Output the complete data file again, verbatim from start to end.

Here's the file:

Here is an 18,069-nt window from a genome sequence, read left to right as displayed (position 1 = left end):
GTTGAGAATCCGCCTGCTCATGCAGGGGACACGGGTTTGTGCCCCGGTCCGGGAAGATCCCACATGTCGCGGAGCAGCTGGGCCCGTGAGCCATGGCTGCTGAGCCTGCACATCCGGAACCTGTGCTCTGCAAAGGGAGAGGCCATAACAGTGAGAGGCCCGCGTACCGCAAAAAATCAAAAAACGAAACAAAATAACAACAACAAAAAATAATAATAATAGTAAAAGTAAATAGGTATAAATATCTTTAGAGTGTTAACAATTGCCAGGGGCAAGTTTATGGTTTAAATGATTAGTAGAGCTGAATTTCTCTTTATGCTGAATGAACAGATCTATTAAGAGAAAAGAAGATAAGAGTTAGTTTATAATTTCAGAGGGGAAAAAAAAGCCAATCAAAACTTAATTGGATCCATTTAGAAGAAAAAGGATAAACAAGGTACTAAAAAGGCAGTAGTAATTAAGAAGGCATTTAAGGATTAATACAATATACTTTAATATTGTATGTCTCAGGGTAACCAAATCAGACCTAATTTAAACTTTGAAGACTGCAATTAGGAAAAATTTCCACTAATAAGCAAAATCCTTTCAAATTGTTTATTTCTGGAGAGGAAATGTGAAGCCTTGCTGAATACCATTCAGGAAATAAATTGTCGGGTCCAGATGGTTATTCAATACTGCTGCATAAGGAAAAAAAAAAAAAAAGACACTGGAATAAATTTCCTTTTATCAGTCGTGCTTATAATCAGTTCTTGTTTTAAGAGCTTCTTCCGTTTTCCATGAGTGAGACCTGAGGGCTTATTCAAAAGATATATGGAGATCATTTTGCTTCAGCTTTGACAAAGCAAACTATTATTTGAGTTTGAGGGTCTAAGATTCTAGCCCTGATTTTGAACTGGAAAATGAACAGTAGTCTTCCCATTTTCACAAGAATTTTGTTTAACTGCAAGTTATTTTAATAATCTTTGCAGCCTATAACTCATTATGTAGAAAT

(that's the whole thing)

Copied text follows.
Here is an 18,069-nt window from a genome sequence, read left to right as displayed (position 1 = left end):
GTTGAGAATCCGCCTGCTCATGCAGGGGACACGGGTTTGTGCCCCGGTCCGGGAAGATCCCACATGTCGCGGAGCAGCTGGGCCCGTGAGCCATGGCTGCTGAGCCTGCACATCCGGAACCTGTGCTCTGCAAAGGGAGAGGCCATAACAGTGAGAGGCCCGCGTACCGCAAAAAATCAAAAAACGAAACAAAATAACAACAACAAAAAATAATAATAATAGTAAAAGTAAATAGGTATAAATATCTTTAGAGTGTTAACAATTGCCAGGGGCAAGTTTATGGTTTAAATGATTAGTAGAGCTGAATTTCTCTTTATGCTGAATGAACAGATCTATTAAGAGAAAAGAAGATAAGAGTTAGTTTATAATTTCAGAGGGGAAAAAAAAGCCAATCAAAACTTAATTGGATCCATTTAGAAGAAAAAGGATAAACAAGGTACTAAAAAGGCAGTAGTAATTAAGAAGGCATTTAAGGATTAATACAATATACTTTAATATTGTATGTCTCAGGGTAACCAAATCAGACCTAATTTAAACTTTGAAGACTGCAATTAGGAAAAATTTCCACTAATAAGCAAAATCCTTTCAAATTGTTTATTTCTGGAGAGGAAATGTGAAGCCTTGCTGAATACCATTCAGGAAATAAATTGTCGGGTCCAGATGGTTATTCAATACTGCTGCATAAGGAAAAAAAAAAAAAAAGACACTGGAATAAATTTCCTTTTATCAGTCGTGCTTATAATCAGTTCTTGTTTTAAGAGCTTCTTCCGTTTTCCATGAGTGAGACCTGAGGGCTTATTCAAAAGATATATGGAGATCATTTTGCTTCAGCTTTGACAAAGCAAACTATTATTTGAGTTTGAGGGTCTAAGATTCTAGCCCTGATTTTGAACTGGAAAATGAACAGTAGTCTTCCCATTTTCACAAGAATTTTGTTTAACTGCAAGTTATTTTAATAATCTTTGCAGCCTATAACTCATTATGTAGAAAT